PERSONAL: Born in Gothenburg, Sweden; immigrated to England; daughter of a newspaper tycoon; married (divorced); children: Jeremy, Harriet. Education: Attended Lund University.
ADDRESSES: Home—London, England. Agent—AP Watt Ltd., 20 John St., London WC1N 2DR, England.
A Rival Creation, Bantam (London, England), 1994.
Guppies for Tea, St. Martin's Press (New York, NY), 1994.
The Purveyor of Enchantment, St. Martin's Press, (New York, NY), 1998.
Frozen Music, HarperCollins (New York, NY), 1999.
Shooting Butterflies, Bloomsbury (London, England), 2003.
Author's work was translated into German.
WORK IN PROGRESS: Another novel.
SIDELIGHTS: Swedish-born author Marika Cobbold has written a handful of novels featuring female characters who deal with those whom they love. The daughter of a newspaper magnate and his artistic wife, eighteen-year-old Cobbold married an Englishman and immigrated to rural England, where she lived for twenty years. After seven years of living in England, it felt natural to her to write in her adopted language, and she snatched time from her child-rearing responsibilities to write on a regular basis. In her fiction she employs her outsider's eye and hybrid language to good effect, and published her highly successful Guppies for Tea in 1994.
In Guppies for Tea which Booklist reviewer Theresa Pucato called a "warm and funny novel," Cobbold portrays the lives of three generations of women: Selma, a widow who is becoming senile and who must be moved to a retirement home; Dagmar, her daughter who suffers from obsessive-compulsive disorder; and Amelia, Selma's thirty-one-year-old granddaughter, who wants to rescue Selma from the questionable events at the retirement home. Noting that this novel "could have been a splendidly raucous black farce," a Times Literary Supplement reviewer noted that Cobbold chose to be gentle instead. According to a Publishers Weekly critic, the plot clearly shows "the poignance and pain of seeing a once-vibrant individual confined in a loveless environment." Cobbold demonstrates compassion for those whose loved ones are senile and who must care for them, positioning the story on "a scrap of territory between maudlin and the farcical," as a Kirkus Reviews critic maintained while dubbing the novel "delightful."
In The Purveyor of Enchantment, which a Kirkus Reviews contributor called a "light, endearing story of love and modern anxiety," Clementine Hope has inherited a cottage from her Great Aunt Elvira, whose eccentricities are compared to her own, much to her displeasure. Clementine lives with her half-sister Ophelia, dates her neighbor Nathaniel, and worries about crime, disease, and death. A writer, Clementine is editing a collection of fairy tales, and events in her life often mirror the story she is editing. While a Publishers Weekly critic remarked that the novel blends "prim lyricism with comically blunt faux pas" and is "basically sweet … spiced with … salty carnality," Library Journal reviewer Kathy Ingels Helmond summed the novel up as a "funny modern-day fairy tale."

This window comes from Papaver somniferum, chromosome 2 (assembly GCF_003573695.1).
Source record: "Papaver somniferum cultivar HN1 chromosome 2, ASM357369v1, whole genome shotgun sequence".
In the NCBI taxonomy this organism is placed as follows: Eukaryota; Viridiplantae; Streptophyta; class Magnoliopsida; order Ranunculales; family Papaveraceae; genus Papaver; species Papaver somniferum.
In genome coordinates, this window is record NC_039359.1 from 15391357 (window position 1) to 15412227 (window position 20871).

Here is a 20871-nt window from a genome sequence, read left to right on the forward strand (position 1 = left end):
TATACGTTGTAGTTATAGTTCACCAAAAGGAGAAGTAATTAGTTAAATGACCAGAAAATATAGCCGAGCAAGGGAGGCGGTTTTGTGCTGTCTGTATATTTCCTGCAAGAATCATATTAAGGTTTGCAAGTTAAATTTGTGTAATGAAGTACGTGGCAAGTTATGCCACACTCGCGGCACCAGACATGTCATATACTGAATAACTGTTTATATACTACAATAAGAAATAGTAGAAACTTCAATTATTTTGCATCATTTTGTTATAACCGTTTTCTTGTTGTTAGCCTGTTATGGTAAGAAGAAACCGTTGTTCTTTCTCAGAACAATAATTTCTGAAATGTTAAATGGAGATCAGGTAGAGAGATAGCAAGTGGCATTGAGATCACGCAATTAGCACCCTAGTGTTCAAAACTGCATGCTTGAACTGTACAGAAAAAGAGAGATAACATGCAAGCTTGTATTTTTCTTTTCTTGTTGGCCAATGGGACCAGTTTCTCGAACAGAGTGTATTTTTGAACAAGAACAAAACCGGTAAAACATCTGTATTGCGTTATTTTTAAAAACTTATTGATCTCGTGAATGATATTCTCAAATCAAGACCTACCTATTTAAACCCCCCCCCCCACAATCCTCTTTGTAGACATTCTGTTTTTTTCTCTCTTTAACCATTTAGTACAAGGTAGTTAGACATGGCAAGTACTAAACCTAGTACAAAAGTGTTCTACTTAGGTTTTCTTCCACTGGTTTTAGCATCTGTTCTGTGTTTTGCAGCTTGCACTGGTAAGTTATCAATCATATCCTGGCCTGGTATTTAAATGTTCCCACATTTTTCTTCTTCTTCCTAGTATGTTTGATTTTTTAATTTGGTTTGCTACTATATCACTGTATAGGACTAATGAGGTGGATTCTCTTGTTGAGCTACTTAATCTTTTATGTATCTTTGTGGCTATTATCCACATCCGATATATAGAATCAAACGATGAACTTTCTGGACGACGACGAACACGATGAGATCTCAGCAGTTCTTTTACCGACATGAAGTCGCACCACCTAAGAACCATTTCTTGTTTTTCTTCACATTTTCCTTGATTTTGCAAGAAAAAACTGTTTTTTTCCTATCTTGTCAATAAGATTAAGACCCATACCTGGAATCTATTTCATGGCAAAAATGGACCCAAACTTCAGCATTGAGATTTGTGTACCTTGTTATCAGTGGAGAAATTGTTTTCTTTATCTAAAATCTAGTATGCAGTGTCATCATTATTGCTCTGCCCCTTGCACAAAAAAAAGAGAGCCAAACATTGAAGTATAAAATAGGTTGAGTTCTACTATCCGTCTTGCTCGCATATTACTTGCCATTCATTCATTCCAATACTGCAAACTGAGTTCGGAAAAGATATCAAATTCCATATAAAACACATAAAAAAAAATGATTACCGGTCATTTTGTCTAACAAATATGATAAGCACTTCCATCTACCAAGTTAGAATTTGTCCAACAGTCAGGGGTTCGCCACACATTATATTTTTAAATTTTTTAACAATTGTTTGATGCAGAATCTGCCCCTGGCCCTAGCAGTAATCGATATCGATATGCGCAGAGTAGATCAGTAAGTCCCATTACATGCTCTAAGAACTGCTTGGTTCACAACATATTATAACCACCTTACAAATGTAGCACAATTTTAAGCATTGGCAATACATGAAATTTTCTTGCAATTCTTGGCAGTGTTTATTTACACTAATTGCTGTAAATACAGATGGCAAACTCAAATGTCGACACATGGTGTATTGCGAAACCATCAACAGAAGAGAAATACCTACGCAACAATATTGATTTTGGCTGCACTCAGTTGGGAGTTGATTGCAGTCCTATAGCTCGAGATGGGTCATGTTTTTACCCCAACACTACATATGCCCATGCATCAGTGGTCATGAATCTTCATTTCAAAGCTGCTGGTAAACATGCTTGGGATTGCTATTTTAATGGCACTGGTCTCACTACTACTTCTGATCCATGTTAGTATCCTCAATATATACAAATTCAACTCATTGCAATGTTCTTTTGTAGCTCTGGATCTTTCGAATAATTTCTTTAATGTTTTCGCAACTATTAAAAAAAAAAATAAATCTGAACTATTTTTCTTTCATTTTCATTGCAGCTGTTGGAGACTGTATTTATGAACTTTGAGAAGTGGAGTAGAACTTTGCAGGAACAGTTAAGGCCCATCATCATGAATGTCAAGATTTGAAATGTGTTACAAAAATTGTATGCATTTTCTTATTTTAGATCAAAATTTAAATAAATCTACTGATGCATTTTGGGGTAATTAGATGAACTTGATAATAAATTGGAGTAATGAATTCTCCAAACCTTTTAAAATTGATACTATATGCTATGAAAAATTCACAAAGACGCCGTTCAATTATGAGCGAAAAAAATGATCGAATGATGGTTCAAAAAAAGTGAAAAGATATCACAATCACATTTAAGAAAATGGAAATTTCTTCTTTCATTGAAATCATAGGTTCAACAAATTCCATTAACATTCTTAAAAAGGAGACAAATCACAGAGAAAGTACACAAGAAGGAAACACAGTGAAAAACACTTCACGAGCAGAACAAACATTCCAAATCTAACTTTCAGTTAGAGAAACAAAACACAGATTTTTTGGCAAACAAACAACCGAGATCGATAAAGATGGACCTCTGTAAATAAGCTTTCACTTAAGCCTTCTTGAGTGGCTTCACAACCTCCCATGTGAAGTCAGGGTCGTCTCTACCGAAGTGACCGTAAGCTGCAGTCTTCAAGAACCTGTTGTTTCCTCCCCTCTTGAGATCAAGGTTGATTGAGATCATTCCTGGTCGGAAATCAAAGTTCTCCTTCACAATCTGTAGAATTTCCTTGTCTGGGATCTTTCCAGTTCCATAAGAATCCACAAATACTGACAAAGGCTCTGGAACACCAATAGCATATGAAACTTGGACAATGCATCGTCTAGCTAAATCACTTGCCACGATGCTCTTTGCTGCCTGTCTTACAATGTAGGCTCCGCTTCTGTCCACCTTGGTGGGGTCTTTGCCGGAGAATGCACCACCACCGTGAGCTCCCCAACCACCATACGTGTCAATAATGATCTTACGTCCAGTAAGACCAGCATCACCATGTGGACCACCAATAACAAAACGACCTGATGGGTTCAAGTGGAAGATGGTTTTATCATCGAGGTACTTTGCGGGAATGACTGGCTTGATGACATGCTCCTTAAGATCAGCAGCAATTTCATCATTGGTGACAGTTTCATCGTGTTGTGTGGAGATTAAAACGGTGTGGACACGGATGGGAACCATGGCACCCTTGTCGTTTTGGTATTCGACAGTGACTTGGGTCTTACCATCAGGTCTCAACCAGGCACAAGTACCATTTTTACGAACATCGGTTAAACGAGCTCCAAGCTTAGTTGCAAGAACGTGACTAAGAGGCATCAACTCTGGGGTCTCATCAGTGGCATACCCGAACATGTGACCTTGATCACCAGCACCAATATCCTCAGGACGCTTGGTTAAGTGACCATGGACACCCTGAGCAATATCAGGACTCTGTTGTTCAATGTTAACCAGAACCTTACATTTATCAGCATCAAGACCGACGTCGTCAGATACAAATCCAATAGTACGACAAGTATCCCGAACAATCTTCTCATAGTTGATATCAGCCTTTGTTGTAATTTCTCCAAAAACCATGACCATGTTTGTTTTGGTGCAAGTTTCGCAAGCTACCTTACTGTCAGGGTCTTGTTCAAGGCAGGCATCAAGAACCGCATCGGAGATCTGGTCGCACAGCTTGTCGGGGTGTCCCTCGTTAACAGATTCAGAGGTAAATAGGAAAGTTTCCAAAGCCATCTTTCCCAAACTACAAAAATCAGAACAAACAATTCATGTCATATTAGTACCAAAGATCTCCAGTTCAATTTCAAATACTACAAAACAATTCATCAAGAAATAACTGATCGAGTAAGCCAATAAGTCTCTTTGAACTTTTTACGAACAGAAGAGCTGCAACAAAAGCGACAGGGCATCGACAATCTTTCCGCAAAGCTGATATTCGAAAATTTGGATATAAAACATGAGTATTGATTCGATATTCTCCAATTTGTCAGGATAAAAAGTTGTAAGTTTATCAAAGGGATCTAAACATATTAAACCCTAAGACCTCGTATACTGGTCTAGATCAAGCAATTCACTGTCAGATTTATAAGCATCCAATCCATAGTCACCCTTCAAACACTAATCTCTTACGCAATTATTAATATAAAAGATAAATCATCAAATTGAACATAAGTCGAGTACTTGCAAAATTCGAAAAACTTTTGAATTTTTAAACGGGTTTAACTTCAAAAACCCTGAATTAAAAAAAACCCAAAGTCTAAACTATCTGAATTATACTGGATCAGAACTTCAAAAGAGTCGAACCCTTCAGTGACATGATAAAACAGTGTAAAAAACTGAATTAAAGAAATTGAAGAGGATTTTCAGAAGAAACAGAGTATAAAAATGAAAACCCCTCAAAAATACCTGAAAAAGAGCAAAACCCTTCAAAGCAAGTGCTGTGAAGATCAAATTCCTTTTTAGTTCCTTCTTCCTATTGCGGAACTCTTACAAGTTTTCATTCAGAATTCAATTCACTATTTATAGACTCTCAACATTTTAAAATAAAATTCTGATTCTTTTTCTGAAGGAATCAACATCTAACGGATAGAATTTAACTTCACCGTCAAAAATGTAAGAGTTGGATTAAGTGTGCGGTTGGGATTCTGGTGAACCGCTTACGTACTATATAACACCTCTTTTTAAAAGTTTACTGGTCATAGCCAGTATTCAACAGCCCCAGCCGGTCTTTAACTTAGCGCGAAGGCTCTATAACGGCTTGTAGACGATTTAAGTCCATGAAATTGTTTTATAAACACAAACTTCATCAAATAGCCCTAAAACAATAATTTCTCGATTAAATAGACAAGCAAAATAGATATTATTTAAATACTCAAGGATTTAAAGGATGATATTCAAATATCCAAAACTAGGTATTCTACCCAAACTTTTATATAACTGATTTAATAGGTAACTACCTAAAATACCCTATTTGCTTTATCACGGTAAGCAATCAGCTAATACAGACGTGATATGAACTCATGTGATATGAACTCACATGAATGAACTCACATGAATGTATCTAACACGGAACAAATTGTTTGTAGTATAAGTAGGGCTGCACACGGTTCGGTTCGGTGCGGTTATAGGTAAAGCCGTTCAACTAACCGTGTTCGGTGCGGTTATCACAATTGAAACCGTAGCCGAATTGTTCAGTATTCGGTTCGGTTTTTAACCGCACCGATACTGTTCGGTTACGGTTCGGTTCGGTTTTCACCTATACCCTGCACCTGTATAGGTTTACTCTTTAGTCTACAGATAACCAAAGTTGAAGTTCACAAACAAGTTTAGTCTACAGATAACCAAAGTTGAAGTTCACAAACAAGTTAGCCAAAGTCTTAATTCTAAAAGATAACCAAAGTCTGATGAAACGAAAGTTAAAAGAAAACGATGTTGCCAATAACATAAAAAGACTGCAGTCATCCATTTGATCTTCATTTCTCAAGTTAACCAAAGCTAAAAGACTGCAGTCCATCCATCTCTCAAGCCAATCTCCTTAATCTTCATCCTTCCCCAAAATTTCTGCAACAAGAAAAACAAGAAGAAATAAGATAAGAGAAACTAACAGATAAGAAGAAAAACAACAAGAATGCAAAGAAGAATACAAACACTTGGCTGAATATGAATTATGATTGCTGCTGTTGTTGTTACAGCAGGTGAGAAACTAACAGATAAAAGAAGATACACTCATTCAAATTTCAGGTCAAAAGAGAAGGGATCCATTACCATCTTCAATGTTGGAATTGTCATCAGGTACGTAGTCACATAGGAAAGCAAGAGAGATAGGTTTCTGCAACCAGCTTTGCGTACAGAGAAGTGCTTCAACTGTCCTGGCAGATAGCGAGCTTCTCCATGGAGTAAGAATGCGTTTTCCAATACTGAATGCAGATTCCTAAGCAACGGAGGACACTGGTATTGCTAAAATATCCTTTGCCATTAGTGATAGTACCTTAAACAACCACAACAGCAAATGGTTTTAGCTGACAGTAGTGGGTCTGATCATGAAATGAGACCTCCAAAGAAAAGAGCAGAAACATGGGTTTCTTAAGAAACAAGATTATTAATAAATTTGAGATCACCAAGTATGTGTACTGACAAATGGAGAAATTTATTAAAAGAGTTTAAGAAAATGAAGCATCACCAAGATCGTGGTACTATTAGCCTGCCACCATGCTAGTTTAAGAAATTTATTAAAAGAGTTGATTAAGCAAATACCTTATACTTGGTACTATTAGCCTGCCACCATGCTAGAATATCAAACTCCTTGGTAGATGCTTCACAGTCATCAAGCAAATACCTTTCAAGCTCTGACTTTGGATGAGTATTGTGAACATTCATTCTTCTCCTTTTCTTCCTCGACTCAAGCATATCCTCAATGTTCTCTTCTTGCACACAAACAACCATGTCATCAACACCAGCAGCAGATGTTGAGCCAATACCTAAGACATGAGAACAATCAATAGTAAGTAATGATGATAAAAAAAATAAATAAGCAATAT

Frozen Music and Shooting Butterflies both feature strong female protagonists. In Frozen Music long-time pen pals Esther Fisher and Linus Stendal meet serendipitously after each has already lived one lifetime—he as a divorced architect, she as an outspoken social activist and journalist. The two begin a star-crossed romance, which a Publishers Weekly reviewer noted is leavened "with a healthy dose of ironic humor." Like Esther Fisher, the protagonist of Shooting Butterflies, Grace Shield, is strong, "the toughtest sister yet to emerge from the author's wishful imagination … and the one with the best lines," to quote Helen Falconer of the Manchester Guardian. Although Grace has survived what many would consider more tragedies than anyone deserves in a lifetime, she has a different perspective on life. "I've been told by some people that Shooting Butterflies is a dark novel, but I think it's about hope," Cobbold wrote at the Australian Women's Weekly Online. "We often hear how tragedy may lurk behind a glittering facade. Well, Grace, my main protagonist claims sometimes a perfectly good life might be hiding behind a tragic facade."
BIOGRAPHICAL AND CRITICAL SOURCES:
Booklist, June 1, 1994, Theresa Ducato, review of Guppies for Tea, pp. 1768-1769.
Christian Science Monitor, September 23, 1994, review of Guppies for Tea, p. 12.
Guardian (Manchester, England), February 1, 2003, Helen Falconer, "Snap Happy," review of Shooting Butterflies, p. 27.
Kirkus Reviews, May 15, 1994, review of Guppies for Tea, pp. 645-646; November 15, 1997, review of The Purveyor of Enchantment, pp. 1659-1660.
Library Journal, January, 1998, Kathy Ingels Helmond, review of The Purveyor of Enchantment, p. 138.
Observer (London, England), May 29, 1994, review of Guppies for Tea, p. 16.
Publishers Weekly, May 23, 1994, review of Guppies for Tea, pp. 77-78; November 17, 1997, review of The Purveyor of Enchantment, p. 53; October 25, 1999, review of Frozen Music, p. 50.
Times Literary Supplement, March 5, 1993, review of Guppies for Tea, p. 22.
Australian Women's Weekly Online, http://aww.ninemsn.com.au/ (December 10, 2004), interview with Cobbold.